Many residents of New Jersey and other areas have autism. However, some may go years misdiagnosed or even undiagnosed. This trend significantly affects women, and these are a few reasons why.
Understanding autism spectrum disorder
Autism spectrum disorder (ASD) is a developmental disability that is still mostly misunderstood. First discovered in the 1940s, it’s believed to develop from genetic reasons and other, unknown causes. Autism affects the way a person learns, communicates, behaves and interacts with others. It’s an “invisible” condition that has varying levels; some people are nonverbal while others are very intellectually verbal. Some people require help in their everyday lives while others can live independently.
Why women are less likely to be diagnosed
ASD develops before 3 years old, but depending on when symptoms start showing, some people are diagnosed later. Women are often misdiagnosed or receive a delayed diagnosis after they have children who are diagnosed with ASD.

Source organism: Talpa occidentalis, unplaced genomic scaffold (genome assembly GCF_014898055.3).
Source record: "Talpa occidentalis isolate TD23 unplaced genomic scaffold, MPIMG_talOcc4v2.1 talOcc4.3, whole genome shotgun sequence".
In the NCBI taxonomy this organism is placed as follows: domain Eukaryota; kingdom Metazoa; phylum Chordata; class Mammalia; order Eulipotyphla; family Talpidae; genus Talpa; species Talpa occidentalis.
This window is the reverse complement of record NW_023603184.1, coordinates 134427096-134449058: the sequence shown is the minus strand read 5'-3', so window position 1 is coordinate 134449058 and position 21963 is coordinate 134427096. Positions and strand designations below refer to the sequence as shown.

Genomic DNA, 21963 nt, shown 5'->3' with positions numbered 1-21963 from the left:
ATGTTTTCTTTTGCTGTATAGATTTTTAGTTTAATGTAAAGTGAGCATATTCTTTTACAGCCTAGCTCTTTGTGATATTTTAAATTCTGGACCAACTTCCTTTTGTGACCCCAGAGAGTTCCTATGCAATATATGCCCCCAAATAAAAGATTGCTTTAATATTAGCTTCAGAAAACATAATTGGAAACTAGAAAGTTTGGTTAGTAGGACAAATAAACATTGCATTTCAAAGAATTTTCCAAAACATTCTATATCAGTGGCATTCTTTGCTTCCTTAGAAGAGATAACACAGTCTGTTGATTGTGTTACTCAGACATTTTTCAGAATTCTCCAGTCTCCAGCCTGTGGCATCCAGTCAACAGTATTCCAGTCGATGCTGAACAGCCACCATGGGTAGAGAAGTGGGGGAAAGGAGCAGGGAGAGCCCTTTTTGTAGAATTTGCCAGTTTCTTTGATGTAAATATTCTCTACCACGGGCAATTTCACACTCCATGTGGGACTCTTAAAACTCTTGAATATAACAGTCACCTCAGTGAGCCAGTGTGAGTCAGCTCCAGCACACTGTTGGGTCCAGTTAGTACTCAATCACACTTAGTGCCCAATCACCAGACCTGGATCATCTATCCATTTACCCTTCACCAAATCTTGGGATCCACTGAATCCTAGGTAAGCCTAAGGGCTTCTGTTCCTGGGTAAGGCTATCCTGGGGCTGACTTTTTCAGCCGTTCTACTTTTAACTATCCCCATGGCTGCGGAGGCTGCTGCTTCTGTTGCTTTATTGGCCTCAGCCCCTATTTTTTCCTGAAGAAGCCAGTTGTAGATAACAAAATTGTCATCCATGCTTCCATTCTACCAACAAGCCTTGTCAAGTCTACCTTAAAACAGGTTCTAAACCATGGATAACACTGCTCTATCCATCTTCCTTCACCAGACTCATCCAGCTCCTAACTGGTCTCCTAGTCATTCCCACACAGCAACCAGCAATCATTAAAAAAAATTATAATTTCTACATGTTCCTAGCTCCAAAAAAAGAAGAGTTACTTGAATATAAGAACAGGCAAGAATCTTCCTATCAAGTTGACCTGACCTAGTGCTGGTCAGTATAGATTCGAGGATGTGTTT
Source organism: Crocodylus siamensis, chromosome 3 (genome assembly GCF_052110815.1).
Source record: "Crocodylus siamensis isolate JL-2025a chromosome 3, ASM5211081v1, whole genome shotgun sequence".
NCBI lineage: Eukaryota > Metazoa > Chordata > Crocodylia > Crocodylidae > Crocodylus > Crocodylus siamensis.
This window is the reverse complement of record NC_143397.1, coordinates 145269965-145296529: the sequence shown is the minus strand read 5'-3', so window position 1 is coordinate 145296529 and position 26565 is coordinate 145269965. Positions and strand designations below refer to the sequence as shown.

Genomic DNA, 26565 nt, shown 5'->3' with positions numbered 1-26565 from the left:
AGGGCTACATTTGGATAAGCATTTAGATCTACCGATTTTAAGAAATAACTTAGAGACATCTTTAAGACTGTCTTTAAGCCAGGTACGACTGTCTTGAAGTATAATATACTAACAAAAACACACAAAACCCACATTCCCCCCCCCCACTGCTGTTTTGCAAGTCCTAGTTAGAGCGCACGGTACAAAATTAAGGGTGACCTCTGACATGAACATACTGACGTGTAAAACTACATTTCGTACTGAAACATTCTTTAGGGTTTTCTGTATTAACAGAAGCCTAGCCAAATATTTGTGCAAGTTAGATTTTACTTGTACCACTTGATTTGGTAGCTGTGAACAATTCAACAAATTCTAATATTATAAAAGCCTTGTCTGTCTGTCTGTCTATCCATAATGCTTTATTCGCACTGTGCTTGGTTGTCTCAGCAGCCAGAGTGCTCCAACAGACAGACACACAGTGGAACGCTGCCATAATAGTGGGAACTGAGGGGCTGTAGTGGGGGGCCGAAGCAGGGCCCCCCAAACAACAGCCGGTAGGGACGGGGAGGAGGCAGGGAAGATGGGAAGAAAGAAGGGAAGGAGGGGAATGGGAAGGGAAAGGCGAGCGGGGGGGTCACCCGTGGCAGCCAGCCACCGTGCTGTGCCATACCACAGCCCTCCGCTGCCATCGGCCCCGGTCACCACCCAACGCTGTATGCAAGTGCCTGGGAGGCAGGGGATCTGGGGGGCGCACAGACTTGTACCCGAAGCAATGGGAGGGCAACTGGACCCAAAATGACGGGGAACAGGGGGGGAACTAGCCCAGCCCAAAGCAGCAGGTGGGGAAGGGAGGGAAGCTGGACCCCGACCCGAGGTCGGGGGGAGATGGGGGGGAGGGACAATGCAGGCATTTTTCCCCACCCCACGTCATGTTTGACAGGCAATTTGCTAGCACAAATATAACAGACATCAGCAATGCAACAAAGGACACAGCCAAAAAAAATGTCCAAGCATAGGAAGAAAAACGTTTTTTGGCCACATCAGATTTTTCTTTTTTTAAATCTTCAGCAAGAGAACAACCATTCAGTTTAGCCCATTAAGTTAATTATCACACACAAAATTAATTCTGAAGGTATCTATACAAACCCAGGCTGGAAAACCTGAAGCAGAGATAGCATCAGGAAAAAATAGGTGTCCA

Typical ASD traits in males include a strong interest in a specific subject or item such as science or trains. Females may also have strong interests as well, but they usually focus on a person such as a friend or celebrity. They often use social media sites to mimic people they admire as well. At the same time, girls and women with ASD have social challenges and find it hard to fit in with their peers. They often prefer to be alone.
Women with ASD who go undiagnosed often self-medicate with alcohol or drugs. Some end up in abusive relationships. These behaviors occur because they have low self-esteem and trouble coping with their symptoms. Autism and its symptoms are mostly associated with males, leaving women misdiagnosed or undiagnosed. This could equate to malpractice as there’s a lack of understanding of how the disorder affects women.
Being misdiagnosed due to your gender is harmful and impedes your ability to get the help you need.